Blood test

Low MPV level in the blood

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Low MPV level in the blood
Last update: 30/03/2021

What is a low MPV called?

  • Microthrombocytes

What is the normal level of MPV in the blood?

If you need to know which are the MPV reference ranges or you require more information about the role of MPV in the blood you can visit: Normal MPV level in the blood

What does a low MPV in a blood test mean?

The MPV (Mean Platelet Volume) is a measurement of the average size of platelets in volume. A low MPV means that platelets are smaller than normal.

A low MPV may be due to:

  • If the platelet count is lower than normal: Aplastic anemia or chemotherapy drugs.
  • If the platelet count is in normal range: Kidney failure.
  • If the platelet count is high: An infection, inflammation or any type cancer.

There is a genetic hereditary disorder relate to a very low MPV value called Wiskott–Aldrich syndrome.

  • Mild microthrombocytes (6.5 - 9 fl in adults):

    The size of the platelets is a bit smaller than normal. In many labs, values down to 7 fl are considered to be in the normal range. Therefore, it is not a matter for concern.

    It may be due to an occasional situation or because your normal values are in this range. If you have no other blood parameter altered and no symptoms, there is no much to worry about. It is probable that in the next test your values return to the normal range.

  • Severe microthrombocytes (< 6.5 fl in adults):

    MPV values are too low. It may be due to Wiskott-Aldrich syndrome. It is a rare disease where MPV is usually between 3 and 5 fl, there is a low platelet count in the blood, as well as skin eczema and immunodeficiency.

    In any case, a visit to your doctor is necessary.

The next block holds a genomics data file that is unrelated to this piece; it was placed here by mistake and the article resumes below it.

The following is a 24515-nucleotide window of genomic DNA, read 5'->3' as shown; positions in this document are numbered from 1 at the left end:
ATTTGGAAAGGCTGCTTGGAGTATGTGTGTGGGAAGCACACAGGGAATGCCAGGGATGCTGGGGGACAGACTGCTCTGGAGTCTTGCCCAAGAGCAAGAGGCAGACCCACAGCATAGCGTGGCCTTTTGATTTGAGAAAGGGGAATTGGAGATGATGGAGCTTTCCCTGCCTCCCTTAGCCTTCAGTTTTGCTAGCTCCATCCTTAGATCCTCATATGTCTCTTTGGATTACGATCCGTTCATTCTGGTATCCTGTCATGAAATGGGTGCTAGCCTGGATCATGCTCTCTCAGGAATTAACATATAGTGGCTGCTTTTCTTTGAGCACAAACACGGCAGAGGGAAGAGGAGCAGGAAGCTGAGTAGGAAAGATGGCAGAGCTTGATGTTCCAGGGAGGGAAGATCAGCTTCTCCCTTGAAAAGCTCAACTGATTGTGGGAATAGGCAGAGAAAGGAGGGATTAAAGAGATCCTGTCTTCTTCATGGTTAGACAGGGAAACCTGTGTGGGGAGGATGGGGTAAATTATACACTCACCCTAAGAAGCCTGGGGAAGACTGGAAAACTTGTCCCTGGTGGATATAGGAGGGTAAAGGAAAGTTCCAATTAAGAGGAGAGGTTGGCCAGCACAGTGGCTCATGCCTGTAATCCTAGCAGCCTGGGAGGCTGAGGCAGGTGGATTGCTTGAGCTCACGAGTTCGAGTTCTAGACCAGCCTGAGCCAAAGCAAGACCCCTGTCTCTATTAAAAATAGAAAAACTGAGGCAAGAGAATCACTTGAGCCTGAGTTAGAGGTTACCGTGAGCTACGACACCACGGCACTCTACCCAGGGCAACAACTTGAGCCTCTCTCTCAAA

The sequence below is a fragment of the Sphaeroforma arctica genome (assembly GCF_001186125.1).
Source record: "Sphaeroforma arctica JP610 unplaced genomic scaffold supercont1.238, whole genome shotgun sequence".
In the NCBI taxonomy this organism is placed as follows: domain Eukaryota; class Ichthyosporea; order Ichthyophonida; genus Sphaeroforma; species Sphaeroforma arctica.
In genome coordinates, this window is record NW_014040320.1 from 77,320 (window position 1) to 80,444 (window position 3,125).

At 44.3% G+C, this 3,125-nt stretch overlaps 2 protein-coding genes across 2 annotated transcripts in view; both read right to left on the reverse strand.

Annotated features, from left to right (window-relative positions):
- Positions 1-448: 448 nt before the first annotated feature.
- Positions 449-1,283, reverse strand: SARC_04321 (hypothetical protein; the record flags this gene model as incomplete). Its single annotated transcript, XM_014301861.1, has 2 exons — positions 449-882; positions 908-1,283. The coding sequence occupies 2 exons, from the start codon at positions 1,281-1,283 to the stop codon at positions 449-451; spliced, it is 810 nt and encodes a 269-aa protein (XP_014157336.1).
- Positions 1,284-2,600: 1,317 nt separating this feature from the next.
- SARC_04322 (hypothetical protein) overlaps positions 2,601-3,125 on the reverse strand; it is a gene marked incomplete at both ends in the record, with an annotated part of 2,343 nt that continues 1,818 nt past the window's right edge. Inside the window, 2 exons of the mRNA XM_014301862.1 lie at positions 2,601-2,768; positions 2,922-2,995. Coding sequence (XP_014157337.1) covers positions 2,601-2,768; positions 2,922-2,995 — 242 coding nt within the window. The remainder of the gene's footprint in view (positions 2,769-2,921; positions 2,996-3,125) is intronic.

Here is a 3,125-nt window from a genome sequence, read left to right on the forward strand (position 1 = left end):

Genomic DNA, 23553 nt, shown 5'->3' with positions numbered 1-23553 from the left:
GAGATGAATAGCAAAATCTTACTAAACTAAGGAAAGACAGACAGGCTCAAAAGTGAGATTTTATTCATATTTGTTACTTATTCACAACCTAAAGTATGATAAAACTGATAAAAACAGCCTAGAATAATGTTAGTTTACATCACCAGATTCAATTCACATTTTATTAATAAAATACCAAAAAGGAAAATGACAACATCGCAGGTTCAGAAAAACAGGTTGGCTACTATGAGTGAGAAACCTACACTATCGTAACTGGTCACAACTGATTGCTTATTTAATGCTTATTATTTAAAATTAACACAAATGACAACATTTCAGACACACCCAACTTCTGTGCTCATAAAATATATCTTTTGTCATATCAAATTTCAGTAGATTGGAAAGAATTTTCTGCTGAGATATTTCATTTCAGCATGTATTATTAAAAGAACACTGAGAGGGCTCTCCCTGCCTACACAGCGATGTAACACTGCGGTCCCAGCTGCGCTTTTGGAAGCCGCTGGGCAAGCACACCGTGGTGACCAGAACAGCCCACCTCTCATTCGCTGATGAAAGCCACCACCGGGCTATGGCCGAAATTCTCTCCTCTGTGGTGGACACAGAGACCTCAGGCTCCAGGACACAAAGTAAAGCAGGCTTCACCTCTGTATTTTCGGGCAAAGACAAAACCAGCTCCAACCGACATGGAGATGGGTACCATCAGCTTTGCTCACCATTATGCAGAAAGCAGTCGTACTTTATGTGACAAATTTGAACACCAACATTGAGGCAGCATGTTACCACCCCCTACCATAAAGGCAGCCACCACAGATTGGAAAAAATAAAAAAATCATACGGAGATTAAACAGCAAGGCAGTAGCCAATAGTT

Which factors can reduce the MPV?

There are some circumstances and drugs than can reduce your MPV:

  • Chemotherapy
  • Drugs
    • Anticoagulants
      • Heparin

Which diseases can reduce your MPV?

A lower than normal MPV can be due to:

  • Wiskott–Aldrich syndrome
  • Hypersplenism
  • Kidney failure
  • Aplastic anemia
  • HIV Human immunodeficiency virus
  • Crohn's disease
  • Ulcerative colitis
  • Lupus

What can I do to increase the MPV level in the blood?

The MPV may increase if the underlying disease is properly treated. Many times, it is only due to an infection or inflammation. Once the problem is solved, MPV return to normal range.

People with a low MPV bleed easily. Therefore, it is not recommended to take aspirin or other anticoagulants.

Where can I find more information about MPV in the blood?

You can visit our pages about:

Which values are considered a low MPV level in the blood?

The following values are considered to be below the normal range:

IMPORTANT: These levels are expressed in fl (femtoliter). They are an example of a healthy man/woman of about 45 years old with no known disease and not taking any medication. The ranges can be different depending on the laboratory or on your personal circumstances.

MPV
Midl microchrombocytes
8.9 fl8.8 fl8.7 fl8.6 fl8.5 fl8.4 fl8.3 fl8.2 fl
8.1 fl8 fl7.9 fl7.8 fl7.7 fl7.6 fl7.5 fl7.4 fl
7.3 fl7.2 fl7.1 fl7 fl6.9 fl6.8 fl6.7 fl6.6 fl
6.5 fl       
Severe microchrombocytes
6.4 fl6.3 fl6.2 fl6.1 fl6 fl5.9 fl5.8 fl5.7 fl
5.6 fl5.5 fl5.4 fl5.3 fl5.2 fl5.1 fl5 fl4.9 fl
4.8 fl4.7 fl4.6 fl4.5 fl4.4 fl4.3 fl4.2 fl4.1 fl
4 fl3.9 fl3.8 fl3.7 fl3.6 fl3.5 fl3.4 fl3.3 fl
3.2 fl3.1 fl3 fl2.9 fl2.8 fl2.7 fl2.6 fl2.5 fl
2.4 fl2.3 fl2.2 fl2.1 fl2 fl1.9 fl1.8 fl1.7 fl
1.6 fl1.5 fl      
Medically reviewed by our Medical staff on 30/03/2021

Bibliography

  • A Manual of Laboratory and Diagnostic Test. 9th edition. Frances Fischbach. Marshall B. Dunning III. 2014. Pag 148. ISBN-10: 1451190891.

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